Security officials in Germany have given a "cautious all clear" hours after a gun-man killed nine people and wounded 10 others in Munich.
Police said the body of a 10th person belonged to the shooter, an 18-year-old German-Iranian who killed himself.
Munich police chief Hubertus Andraes said authorities are still trying to deter-mine the shooter's motive.
After a massive manhunt during which police were searching for as many as three suspected shooters, they lifted a shutdown of public transportation in the city and concluded the deceased shooter likely acted alone.
"As part of our manhunt we found a person who had killed himself — the person is likely to have been the attack-er who, according to the current state of the investigation, acted alone," Munich police said on Twitter.
The shooting began just before 6 p.m. local time Friday at a McDonald's and quickly spread to the street outside the Olympia Einkaufszentrum mall. Earlier during a press conference, police called the shooting "a terror situation."
Some reports claimed there were other shootings at different parts of Munich, but those have yet to be verified by authorities.
In the aftermath of the shooting, a witness told CNN her son saw a man loading a pistol in a bathroom stall, and shortly after the man started shooting at children eating in a McDonald's.
CNN reports the shooter then left the restaurant and went across the street to the Olympia Einkaufszentrum shopping center.
Confusion and chaos reigned, with some witnesses claiming they saw three different people with guns near the mall.
A police official said, "We believe we are dealing with a shooting rampage." Ger-man news agency DPA said authorities talked about an "acute terror threat."
Witness Luan Zequiri said he was in the mall when the shooting began.
He told German broadcaster n-tv that he heard the attacker yell an anti-foreigner insult and "there was a really loud scream."
He said he saw only one attacker, who was wearing jack boots and a back-pack.
"I looked in his direction and he shot two people on the stairs," Zequiri said. He said he hid in a shop, then ran outside when the coast was clear and saw bodies of the dead and wounded on the ground.
A disturbing video posted on several news websites, including The Mirror, show what appears to be a gunman opening fire. A man raises what seems to be a pistol and fires in the direction of pedestrians on a sidewalk.
Warning: Graphic footage.
Police and German special forces descended on the scene in the German city, situated near the country's south-eastern corner.
The U.S. Consulate in Munich posted emergency bulletins on its website for U.S. citizens. The latest one urges people to "shelter in place … Maintain a high level of vigilance and take appropriate steps to enhance your personal security."
German Chancellor Angela Merkel was being regularly briefed on the attack, said her chief of staff Peter Altmaier.
"All that we know and can say right now is that it was a cruel and inhumane at-tack," Altmaier said on German public channel ARD. "We can't rule out that there are terrorist links. We can't con-firm them, but we are investigating along those lines too."
Altmaier noted that Friday was the fifth anniversary of the massacre in Oslo, Norway, by a far-right extremist that killed 77 people, 69 of them at a youth summer camp.
"You can only have absolute security in an absolute surveillance state, and no-body wants that, it would be the opposite of our free western European way of life," he said. "But, and this became clear again today, we can't talk down this danger. It's a danger that many countries are exposed, especially in the west, and that's why it's important to give our security agencies the instruments they need."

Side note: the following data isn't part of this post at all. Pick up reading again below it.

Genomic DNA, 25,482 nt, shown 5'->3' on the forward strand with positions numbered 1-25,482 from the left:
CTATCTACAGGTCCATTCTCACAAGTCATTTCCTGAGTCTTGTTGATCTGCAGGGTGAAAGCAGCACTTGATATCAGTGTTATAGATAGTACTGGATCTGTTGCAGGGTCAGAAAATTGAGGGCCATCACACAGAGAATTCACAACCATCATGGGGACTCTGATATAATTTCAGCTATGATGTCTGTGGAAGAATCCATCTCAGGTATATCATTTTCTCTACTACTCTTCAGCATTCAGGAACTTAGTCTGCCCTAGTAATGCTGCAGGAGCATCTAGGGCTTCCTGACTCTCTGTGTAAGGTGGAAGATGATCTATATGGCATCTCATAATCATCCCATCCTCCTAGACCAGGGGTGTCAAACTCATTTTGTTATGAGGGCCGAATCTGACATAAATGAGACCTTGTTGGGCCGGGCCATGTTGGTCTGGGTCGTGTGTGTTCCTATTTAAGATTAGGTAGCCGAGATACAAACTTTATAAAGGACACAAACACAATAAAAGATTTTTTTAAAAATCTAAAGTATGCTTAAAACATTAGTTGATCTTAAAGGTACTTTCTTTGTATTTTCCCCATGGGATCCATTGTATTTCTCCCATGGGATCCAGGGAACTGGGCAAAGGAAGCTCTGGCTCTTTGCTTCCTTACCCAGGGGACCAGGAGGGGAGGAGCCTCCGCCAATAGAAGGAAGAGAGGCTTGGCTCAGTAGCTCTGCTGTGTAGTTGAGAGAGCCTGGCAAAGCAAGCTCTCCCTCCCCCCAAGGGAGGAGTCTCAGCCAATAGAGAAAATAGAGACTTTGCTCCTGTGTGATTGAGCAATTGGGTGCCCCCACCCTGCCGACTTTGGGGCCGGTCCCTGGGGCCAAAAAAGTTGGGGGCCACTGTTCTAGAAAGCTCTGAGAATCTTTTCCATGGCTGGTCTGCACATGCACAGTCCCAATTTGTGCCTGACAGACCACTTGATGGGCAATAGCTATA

Friday's attack occurred near the city's Olympic stadium, constructed for the 1972 Games. Those Olympics were marred by a terror attack during which Palestinian attackers opened fire in the Olympic Village, killing 11 Israeli athletes. Five guerrillas and a police officer were also killed. The GSG9 anti-terrorism unit was created after that at-tack, though the city saw a worse one in 1980, when 13 people were killed and more than 200 injured at the city's annual Oktoberfest in a bombing blamed on a student with ties to a neo-Nazi group.
President Barack Obama also weighed in on the attack from the White House.
"Our hearts go out to those who may have been injured. It's still an active situation," Obama said. "Germany's one of our closest allies, so we are gonna pledge all the support that they may need in dealing with these circumstances."
Sen. Ron Johnson, chairman of the Senate Homeland Security and Governmental Affairs Committee, reacted to the events in a statement.
"We mourn alongside one of our closest allies tonight for the innocent lives taken by yet another act of terror," the Wisconsin Republican said. "Now, more than ever, we must come together as a nation and fight to protect our freedoms. And we must win this fight, providing leadership to combat terrorism that threatens our very way of life."
It's the second attack in Germany in less than a week. On Monday, a 17-year-old Afghan wounded four people in an ax-and-knife attack on a regional train near the Bavarian city of Wuerzburg, and another woman outside as he fled. All survived, although one man from the train remains in life-threatening condition. The attacker was shot and killed by police.
The Islamic State group claimed responsibility for the train attack, but au-thorities have said the teen likely acted alone.
Last week, a man killed 84 people and injured more than 300 others by driving a truck down the crowded Promenade des Anglais in Nice, France. The terror attack occurred on France's Bastille Day.
This report contains material from The Associated Press and Reuters.
© 2021 Newsmax. All rights reserved.